So while the night skies drop below freezing and howl outside, we at the farm are looking to keep warm, huddled, and cosy from the elements and the evil wolves gnawing at our window frames. Mrs Sex Farm is a bit broken due to being foolish enough to play sports at her work, and she knows that sports doesn’t agree with her. Right now the place throbs with the heat from electric blankets, the stink of deep heat wafts all over the flat. Alas, because I´m taking care of her with tea and curry, we’re missing the wonderful night of cinema action over at KEX hostel as well as the showing of ‘Possession’ over at Bíó Paradís. Bugger.
But no mind, because we still have the wonderful Sunday Cult film Corner on the go, and for this weeks section of our “October Horror” season, we shed a light on a small but influential part of British horror cinema – AMICUS FILMS.
When I were a young lad, it was often the case that late on a weekend night on the BBC, we would get a classic British horror film before the station closed for the night. Often films from the ’60s, and ’70s, their garish colour pallette and down at heel low budget look were a real eye opener to these young eyes. Many of the films shown would be from Hammer, but they would also show some of the output from AMICUS. It could be said that AMICUS was the runty sibling to the gothic grandeur of Hammer’s output. but it would be unfair to say that they were inferior Hammer’s films often contained supernatural monsters, your Vampires, Werewolves, etc. whereas many of the subjects of AMICUS films were of a decidedly gritty realist, noir feel. Instead of monsters, many stories would involve the protagonist meeting a nasty end by supernatural or spooky means, often a karmic reaction to them being involved in trying to get away with a grisly deed, such as murder, infidelity, or greed.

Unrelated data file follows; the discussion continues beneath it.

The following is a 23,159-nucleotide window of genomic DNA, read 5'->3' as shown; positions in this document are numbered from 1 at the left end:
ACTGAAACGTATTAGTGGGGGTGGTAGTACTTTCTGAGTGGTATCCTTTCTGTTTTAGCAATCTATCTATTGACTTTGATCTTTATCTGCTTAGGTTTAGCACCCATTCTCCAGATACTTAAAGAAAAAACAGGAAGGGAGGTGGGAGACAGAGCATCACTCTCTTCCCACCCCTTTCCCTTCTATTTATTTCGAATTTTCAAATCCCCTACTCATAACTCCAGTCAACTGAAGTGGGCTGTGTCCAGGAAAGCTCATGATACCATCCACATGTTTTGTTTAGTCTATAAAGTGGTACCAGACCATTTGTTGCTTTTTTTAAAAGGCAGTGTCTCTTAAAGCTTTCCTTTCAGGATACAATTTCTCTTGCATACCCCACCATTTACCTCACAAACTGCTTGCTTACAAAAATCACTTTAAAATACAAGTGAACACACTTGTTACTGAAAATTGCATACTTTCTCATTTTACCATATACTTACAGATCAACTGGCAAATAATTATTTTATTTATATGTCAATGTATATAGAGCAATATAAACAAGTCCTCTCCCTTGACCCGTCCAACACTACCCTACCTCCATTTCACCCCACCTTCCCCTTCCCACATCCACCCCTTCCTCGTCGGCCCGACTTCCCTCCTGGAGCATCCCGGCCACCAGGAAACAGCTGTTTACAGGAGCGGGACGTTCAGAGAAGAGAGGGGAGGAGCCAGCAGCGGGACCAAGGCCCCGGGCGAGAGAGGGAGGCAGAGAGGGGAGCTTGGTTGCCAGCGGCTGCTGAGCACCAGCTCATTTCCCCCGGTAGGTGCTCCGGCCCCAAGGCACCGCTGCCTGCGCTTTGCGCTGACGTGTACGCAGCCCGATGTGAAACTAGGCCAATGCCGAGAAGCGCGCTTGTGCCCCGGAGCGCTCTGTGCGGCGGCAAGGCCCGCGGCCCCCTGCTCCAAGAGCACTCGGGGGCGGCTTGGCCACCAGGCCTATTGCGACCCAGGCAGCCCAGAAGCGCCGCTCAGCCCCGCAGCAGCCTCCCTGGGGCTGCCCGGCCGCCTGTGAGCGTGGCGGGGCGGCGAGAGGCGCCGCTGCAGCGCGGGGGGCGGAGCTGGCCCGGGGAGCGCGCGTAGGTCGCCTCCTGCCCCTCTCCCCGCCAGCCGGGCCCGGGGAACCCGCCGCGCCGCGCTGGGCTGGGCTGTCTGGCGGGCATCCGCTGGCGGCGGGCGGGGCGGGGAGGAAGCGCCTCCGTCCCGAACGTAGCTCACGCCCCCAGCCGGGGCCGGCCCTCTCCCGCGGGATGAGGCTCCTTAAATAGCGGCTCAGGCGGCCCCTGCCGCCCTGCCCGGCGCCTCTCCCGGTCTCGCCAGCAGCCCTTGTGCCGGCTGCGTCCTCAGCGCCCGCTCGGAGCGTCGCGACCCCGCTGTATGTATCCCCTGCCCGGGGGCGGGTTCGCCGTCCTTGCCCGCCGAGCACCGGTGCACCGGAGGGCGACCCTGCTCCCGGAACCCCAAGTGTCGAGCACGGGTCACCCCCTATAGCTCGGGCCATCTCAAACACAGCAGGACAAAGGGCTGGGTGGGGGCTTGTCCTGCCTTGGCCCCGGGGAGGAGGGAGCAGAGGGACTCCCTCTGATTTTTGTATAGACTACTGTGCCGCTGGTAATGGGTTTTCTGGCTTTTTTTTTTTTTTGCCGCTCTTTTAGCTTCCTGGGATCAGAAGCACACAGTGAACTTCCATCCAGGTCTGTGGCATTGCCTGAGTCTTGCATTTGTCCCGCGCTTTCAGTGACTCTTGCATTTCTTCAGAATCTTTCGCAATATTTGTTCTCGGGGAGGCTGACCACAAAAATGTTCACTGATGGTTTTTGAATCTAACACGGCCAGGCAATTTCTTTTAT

The films that made AMICUS famous in horror circles was the portmanteau horror movie. A Compendium of scary tales hinged by a framing tale, scene, or theme. AMICUS made several portmanteau movies that would go on to become major cult classics, and one of the best known is the first of our double bill. ASYLUM, was made in 1972 and was directed by Roy Ward Baker, from the script by Robert Bloch (Of ‘Psycho’ fame).
The opening shot has Robert Powell in a car driving on a foggy country road to the Gothic “Asylum” of the film’s title, a secluded hospital for the incurably insane. Mussorgsky’s “Night On Bald Mountain” plays, telling us that there is going to be some bad shit happening at this place. Powell plays Dr Martin, a psychiatrist being interviewed for a new job at the Asylum. While there he is met by the Asylum head (Patrick Magee) who, as part of a test, asks him to interview the patients so he can determine which of them is Dr, Starr, the former head of the Asylum who underwent a complete mental breakdown. Each of the inmates tells their story to Martin, tales of grisly murder, voodoo, killer dolls, and evil friends.